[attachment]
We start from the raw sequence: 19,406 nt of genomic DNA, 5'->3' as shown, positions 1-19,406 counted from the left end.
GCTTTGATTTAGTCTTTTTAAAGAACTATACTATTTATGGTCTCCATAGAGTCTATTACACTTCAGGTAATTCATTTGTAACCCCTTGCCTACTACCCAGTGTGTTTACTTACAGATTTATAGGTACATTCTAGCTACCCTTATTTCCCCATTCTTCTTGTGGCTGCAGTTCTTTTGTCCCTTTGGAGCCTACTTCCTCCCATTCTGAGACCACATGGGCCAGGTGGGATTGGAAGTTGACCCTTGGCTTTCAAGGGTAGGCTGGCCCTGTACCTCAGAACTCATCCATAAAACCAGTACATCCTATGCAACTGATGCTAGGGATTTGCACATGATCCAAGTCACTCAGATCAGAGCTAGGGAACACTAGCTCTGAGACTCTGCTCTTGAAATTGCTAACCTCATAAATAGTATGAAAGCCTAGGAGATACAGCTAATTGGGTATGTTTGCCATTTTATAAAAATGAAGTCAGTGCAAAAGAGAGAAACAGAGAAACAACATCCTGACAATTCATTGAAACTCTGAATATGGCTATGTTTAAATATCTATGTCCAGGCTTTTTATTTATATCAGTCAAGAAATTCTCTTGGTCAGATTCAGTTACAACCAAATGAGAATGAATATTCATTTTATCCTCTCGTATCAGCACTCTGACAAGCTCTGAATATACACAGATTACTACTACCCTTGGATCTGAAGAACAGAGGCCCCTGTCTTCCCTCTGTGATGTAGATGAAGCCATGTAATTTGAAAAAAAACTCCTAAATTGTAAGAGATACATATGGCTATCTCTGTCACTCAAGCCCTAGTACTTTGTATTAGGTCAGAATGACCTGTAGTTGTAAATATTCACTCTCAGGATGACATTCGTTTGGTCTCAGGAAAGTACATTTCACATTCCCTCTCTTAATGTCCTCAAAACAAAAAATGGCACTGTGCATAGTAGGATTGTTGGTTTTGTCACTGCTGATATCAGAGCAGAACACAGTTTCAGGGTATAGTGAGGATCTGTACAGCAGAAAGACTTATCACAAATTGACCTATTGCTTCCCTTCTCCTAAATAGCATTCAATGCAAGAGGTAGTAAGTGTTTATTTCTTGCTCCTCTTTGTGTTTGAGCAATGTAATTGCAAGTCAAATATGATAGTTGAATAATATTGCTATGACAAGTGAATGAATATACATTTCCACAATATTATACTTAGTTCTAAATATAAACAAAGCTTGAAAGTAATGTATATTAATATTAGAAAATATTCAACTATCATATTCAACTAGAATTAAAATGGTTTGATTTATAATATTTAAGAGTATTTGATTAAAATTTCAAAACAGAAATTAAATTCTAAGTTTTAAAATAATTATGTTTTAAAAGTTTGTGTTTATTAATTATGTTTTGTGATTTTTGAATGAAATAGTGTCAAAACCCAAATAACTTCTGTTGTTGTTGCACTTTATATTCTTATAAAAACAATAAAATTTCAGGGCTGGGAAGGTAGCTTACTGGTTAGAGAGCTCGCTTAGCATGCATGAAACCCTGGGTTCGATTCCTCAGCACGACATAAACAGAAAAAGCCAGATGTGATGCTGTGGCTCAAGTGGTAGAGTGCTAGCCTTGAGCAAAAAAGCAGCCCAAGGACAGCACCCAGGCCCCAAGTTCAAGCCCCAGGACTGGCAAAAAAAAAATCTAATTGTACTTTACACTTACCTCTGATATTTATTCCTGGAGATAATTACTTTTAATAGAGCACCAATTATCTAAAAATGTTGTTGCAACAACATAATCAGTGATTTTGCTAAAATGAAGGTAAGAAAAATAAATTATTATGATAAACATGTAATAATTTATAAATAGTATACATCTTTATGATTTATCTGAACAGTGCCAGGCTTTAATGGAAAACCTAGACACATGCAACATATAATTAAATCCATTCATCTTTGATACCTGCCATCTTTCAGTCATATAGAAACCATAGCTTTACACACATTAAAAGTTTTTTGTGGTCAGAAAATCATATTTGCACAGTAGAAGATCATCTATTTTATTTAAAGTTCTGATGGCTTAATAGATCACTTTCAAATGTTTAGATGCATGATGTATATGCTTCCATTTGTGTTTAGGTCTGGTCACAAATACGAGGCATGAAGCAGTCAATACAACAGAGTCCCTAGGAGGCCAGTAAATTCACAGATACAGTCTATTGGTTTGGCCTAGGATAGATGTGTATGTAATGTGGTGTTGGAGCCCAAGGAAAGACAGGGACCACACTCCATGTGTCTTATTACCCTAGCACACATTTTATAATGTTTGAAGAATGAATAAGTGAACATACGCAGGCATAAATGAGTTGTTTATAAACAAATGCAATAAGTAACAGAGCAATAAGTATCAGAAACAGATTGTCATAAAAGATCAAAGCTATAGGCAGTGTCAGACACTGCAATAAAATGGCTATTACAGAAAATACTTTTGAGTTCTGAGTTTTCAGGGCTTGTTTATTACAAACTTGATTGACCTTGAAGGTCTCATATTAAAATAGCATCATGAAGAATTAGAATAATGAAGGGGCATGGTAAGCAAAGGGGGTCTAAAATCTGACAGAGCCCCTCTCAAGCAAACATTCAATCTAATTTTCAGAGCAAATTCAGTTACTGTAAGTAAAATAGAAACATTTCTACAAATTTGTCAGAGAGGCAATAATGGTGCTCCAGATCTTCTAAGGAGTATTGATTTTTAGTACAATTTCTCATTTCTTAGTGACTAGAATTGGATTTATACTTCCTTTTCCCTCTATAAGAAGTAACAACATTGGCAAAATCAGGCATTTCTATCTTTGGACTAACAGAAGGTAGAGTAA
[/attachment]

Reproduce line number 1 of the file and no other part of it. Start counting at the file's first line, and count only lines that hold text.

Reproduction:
We start from the raw sequence: 19,406 nt of genomic DNA, 5'->3' as shown, positions 1-19,406 counted from the left end.